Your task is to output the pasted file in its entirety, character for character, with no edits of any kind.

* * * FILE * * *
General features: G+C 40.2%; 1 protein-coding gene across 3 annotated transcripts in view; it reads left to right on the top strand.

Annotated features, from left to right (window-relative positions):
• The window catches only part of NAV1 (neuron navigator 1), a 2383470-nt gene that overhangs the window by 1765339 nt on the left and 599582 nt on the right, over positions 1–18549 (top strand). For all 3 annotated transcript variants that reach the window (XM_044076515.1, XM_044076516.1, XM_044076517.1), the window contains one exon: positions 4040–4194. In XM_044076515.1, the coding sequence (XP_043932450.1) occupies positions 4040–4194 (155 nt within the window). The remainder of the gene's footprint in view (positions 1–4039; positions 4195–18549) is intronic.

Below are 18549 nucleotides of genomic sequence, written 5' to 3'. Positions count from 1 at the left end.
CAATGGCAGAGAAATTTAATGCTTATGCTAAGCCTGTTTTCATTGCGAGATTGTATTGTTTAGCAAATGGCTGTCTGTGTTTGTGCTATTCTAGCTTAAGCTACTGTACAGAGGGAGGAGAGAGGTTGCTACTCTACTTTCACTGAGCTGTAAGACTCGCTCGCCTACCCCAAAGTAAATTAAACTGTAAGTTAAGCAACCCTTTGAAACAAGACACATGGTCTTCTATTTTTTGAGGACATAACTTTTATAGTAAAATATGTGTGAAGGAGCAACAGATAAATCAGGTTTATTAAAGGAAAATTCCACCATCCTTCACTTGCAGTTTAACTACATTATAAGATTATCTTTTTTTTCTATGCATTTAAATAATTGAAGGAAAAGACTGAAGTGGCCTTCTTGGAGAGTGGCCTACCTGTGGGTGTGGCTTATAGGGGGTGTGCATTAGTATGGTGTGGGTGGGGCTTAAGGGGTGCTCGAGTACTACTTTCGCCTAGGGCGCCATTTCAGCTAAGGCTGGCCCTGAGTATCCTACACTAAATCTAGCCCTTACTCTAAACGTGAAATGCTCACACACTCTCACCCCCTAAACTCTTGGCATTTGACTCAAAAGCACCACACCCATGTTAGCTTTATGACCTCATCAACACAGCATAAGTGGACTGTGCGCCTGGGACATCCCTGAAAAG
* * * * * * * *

General features: G+C 40.2%; 1 protein-coding gene across 3 annotated transcripts in view; it reads left to right on the top strand.

Annotated features, from left to right (window-relative positions):
• The window catches only part of NAV1 (neuron navigator 1), a 2383470-nt gene that overhangs the window by 1765339 nt on the left and 599582 nt on the right, over positions 1–18549 (top strand). For all 3 annotated transcript variants that reach the window (XM_044076515.1, XM_044076516.1, XM_044076517.1), the window contains one exon: positions 4040–4194. In XM_044076515.1, the coding sequence (XP_043932450.1) occupies positions 4040–4194 (155 nt within the window). The remainder of the gene's footprint in view (positions 1–4039; positions 4195–18549) is intronic.

Below are 18549 nucleotides of genomic sequence, written 5' to 3'. Positions count from 1 at the left end.
CAATGGCAGAGAAATTTAATGCTTATGCTAAGCCTGTTTTCATTGCGAGATTGTATTGTTTAGCAAATGGCTGTCTGTGTTTGTGCTATTCTAGCTTAAGCTACTGTACAGAGGGAGGAGAGAGGTTGCTACTCTACTTTCACTGAGCTGTAAGACTCGCTCGCCTACCCCAAAGTAAATTAAACTGTAAGTTAAGCAACCCTTTGAAACAAGACACATGGTCTTCTATTTTTTGAGGACATAACTTTTATAGTAAAATATGTGTGAAGGAGCAACAGATAAATCAGGTTTATTAAAGGAAAATTCCACCATCCTTCACTTGCAGTTTAACTACATTATAAGATTATCTTTTTTTTCTATGCATTTAAATAATTGAAGGAAAAGACTGAAGTGGCCTTCTTGGAGAGTGGCCTACCTGTGGGTGTGGCTTATAGGGGGTGTGCATTAGTATGGTGTGGGTGGGGCTTAAGGGGTGCTCGAGTACTACTTTCGCCTAGGGCGCCATTTCAGCTAAGGCTGGCCCTGAGTATCCTACACTAAATCTAGCCCTTACTCTAAACGTGAAATGCTCACACACTCTCACCCCCTAAACTCTTGGCATTTGACTCAAAAGCACCACACCCATGTTAGCTTTATGACCTCATCAACACAGCATAAGTGGACTGTGCGCCTGGGACATCCCTGAAAAG